(Update: For Sydney surfers, the Bondi Girls Surf Riders has their sign-on Saturday March 2nd. You can check the BGSR Facebook page for more updates.)

Tuesday, February 12, 2013

Surfing Havana

Clifton Evers's recent post on Kurungabaa, 'A Provocation: Detonate 'surfing as marketing', has had me thinking a lot. It's had me thinking about the ways I think about and know surfing, and about the ways that I often feel corralled into acting like an 'authentic' surfer, with comments by others in the water curtailing certain ways of surfing waves that I find pretty fun (like riding my longboard on my knees). But it's also had me thinking as I come across different stories and articles and posts in my online journeying. This NY Times article about surfing in Cuba, 'Cubans Face Hurdles Before Catching Waves', was particularly interesting in terms of the ideas and critiques presented in Clif's provocation, especially the quote about learning by intuition (which Clif will love) and the final paragraphs (which I'm quite sure will make Clif's heart drop).
The waves will come, up to six feet the next day, but for Cuba’s surfers the other staples of the sport are hard to come by. Surf wax, new boards or simple online surf reports are scarce. Cuban policies, combined with the American blockade, have made surfing in this country a complicated endeavor, at best...
Still, without access to information like videos or surf magazines (“We fight over a single page,” Valdes said), surfers in Cuba make their progress in the sport on a separate path from the rest of the world...
I started surfing by intuition,” said Frank González, 26, who speaks in the slow, spaced, colloquial manner of a Californian surfer, if that surfer spoke the Cuban dialect of Spanish. “And my tricks were unlike anything modern. Then, after surfing for four years, I saw my first surf video. Wow, I was impressed, because it wasn’t anything like they do here. So I started learning the new tricks”...
“The government struggles with the idea of surfing,” said Cording, who works with Cuba’s sports ministry to negotiate the flow of donations. “It is such a new idea to them. If we tell them what we’re doing, they’ve pretty much said they are very in favor of having surfing grow on the island. But they don’t want to support it financially. So, they said do it underground and we’ll turn a blind eye”...
As much as Cuban intuition and determination help to advance the sport, cultural and social issues threaten its development.
“For a woman surfing in Cuba, the men are very macho,” said Yaya Guerrero, 29, who is one of the few female surfers in the country. “So because of that it is difficult for women to do the same things as the men do. They are a little territorial when it comes time to surf. Sometimes, since we are just learning and don’t know much, if we are paddling for a good wave that they want, they’ll say, ‘Get off!’ They demand that we bail right in the middle of it, and start arguing with us”...

For Valdes, all of the problems facing Cuba’s surfers could be helped exponentially with one change: a modern surf shop.
“I just want someone to come and make a surf shop here, at least with wax and leashes and maybe rashguards. We could be sustainable. That would be enough.”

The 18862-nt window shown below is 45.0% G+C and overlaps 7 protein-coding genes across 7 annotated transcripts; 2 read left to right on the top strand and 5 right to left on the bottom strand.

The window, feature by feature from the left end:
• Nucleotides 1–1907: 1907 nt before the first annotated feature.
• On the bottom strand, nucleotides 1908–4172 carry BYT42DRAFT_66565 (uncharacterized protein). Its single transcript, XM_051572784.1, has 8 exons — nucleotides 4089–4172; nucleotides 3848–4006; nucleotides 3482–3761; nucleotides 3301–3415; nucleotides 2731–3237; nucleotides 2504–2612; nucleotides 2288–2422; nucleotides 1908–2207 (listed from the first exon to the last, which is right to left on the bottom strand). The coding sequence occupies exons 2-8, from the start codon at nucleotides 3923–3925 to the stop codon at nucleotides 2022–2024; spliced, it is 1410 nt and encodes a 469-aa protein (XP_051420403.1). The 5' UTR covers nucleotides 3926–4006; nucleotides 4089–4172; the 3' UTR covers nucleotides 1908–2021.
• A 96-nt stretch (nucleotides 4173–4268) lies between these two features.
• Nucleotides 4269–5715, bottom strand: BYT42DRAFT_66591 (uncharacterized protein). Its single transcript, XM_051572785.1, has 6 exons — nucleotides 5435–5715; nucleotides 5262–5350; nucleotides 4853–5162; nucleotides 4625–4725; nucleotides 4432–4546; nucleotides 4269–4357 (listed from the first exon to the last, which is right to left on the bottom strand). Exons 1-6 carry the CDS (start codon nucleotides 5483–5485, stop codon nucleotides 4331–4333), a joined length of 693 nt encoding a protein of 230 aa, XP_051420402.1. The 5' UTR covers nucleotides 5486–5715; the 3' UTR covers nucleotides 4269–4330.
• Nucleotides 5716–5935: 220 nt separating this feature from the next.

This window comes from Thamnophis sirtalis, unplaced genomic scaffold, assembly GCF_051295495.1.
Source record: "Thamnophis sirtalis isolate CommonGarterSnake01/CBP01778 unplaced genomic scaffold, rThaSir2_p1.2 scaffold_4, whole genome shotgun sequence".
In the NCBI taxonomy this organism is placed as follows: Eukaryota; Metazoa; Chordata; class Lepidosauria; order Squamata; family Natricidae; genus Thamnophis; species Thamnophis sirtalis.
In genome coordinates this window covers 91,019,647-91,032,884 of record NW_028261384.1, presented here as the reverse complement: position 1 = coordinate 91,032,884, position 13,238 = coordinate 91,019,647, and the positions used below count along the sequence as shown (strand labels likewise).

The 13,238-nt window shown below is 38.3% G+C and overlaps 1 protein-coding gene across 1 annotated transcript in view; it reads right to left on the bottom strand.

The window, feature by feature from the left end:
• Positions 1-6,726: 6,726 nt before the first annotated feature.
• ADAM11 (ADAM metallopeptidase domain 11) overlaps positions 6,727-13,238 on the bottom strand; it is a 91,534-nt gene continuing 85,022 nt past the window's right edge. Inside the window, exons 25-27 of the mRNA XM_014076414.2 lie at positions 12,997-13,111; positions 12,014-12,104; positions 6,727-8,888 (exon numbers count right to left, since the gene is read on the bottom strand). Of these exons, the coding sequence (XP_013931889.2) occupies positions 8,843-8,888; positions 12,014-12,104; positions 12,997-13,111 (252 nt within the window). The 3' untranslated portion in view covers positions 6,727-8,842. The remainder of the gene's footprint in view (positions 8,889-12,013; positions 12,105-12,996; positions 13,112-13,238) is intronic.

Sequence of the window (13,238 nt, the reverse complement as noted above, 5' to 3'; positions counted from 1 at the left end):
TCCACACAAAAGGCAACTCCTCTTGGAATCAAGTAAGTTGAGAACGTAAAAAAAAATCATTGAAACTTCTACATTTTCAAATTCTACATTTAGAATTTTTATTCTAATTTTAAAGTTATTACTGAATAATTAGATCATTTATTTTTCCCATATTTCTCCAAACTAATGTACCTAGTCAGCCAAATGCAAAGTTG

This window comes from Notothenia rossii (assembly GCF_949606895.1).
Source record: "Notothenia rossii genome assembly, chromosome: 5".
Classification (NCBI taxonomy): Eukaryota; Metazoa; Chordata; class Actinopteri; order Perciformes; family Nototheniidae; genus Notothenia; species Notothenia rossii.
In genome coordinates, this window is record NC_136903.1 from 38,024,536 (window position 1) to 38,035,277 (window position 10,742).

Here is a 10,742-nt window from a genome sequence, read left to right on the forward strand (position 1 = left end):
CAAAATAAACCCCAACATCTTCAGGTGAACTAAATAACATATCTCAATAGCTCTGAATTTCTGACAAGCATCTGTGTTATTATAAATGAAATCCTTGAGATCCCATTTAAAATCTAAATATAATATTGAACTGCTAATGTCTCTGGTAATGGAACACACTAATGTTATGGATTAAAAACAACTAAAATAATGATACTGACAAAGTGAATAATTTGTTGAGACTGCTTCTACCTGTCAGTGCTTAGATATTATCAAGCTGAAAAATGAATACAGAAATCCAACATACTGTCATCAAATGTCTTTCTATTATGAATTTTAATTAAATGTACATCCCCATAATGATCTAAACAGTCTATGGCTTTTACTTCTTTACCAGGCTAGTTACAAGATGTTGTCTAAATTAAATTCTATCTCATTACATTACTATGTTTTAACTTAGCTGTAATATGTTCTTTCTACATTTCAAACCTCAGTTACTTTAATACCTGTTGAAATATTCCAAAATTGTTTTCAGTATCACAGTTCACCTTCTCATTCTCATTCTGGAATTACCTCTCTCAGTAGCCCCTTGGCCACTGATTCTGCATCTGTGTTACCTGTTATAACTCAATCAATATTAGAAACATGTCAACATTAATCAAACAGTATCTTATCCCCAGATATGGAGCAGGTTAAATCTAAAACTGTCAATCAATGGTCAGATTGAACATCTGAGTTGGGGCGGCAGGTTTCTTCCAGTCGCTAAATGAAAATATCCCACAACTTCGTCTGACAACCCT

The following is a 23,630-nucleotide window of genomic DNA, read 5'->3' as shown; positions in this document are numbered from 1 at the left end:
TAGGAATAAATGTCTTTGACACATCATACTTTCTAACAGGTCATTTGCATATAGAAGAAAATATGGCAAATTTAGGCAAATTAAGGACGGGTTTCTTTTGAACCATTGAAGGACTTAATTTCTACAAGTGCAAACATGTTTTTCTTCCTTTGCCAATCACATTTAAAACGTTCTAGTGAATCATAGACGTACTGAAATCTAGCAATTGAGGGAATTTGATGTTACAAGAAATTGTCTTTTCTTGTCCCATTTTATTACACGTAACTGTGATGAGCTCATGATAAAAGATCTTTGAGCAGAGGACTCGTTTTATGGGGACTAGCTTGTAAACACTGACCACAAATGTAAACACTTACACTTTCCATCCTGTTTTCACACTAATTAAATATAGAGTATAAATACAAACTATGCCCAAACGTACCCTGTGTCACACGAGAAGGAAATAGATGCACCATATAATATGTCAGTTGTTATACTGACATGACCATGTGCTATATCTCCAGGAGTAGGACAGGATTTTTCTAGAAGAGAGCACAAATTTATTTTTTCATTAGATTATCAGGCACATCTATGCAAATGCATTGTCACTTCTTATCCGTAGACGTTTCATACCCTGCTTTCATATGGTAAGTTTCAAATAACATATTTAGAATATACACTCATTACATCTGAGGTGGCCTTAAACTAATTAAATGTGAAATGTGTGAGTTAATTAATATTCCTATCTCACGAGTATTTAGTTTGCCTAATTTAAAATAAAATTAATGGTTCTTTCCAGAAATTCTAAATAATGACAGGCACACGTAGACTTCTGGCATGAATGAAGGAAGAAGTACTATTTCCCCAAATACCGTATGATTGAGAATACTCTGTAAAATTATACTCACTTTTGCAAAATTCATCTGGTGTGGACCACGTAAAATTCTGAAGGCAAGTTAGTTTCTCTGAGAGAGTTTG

(Note: Article via Joni Sternbach and Surfland)

Monday, February 11, 2013

Telling secrets

In the city
when I stay up late
sitting alone,
working on my balcony
into the night
(which is not often)
I listen to the bugs,
and the bats,
and the crickets,
and the possums crawling
along the gables.
It's not so bad.

But beneath it all,
(even though we live
with quiet neighbours
in a quiet suburb
on a quiet road)
is the sound of traffic:
The white noise of cars,
the hoot and rumble
of faraway trains,
the soft whir
of helicopters.
It's not so bad.

But it's there.
So in the city,
when I stay up late,
sitting alone,
working on my balcony
into the night,
in my head
I morph those sounds
into something new
something different;
Into the sea.

So alongside the sounds
of the bugs
and the bats
and the crickets
and the possums,
I imagine
the sound of cars
into foam,
of faraway trains
into sets of
breaking waves,
of whirring helicopters
into the wind.
I turn the city sounds
into something oceanic.
It's not so bad.

Saturday, February 09, 2013

Finding wax


Why? What's in your handbag...


A week after returning to Brisbane, I was rummaging through my bag for a pen and came across a block of wax. Day, made.

Friday, February 08, 2013

EPIC means I totally LOVE IT!


Indisputable proof that my not-quite-four-year-old niece totally rules:


Thursday, February 07, 2013

Watching 'Musica Surfica' (a few years after everyone else)


I am going down to Melbourne to see a performance of The Reef in a couple of weeks, which I'm really looking forward to. In part because I'll finally get the chance to meet director of the film component, Mick Sowry, who I met a couple of years ago via blogging, but have never yet managed to meet in person. Knowing I was going down, I remembered that I never posted the review I wrote of Musica Surfica, which is the previous collaboration between Mick, Derek Hynd and Richard Tognetti (and others), and which I watched and wrote about exactly a year ago today (according to the dates on my files)! So I thought it might be nice to post these words now to encourage me to think about reviewing The Reef as well. So, here you are, a belated review of a film that came out four years ago!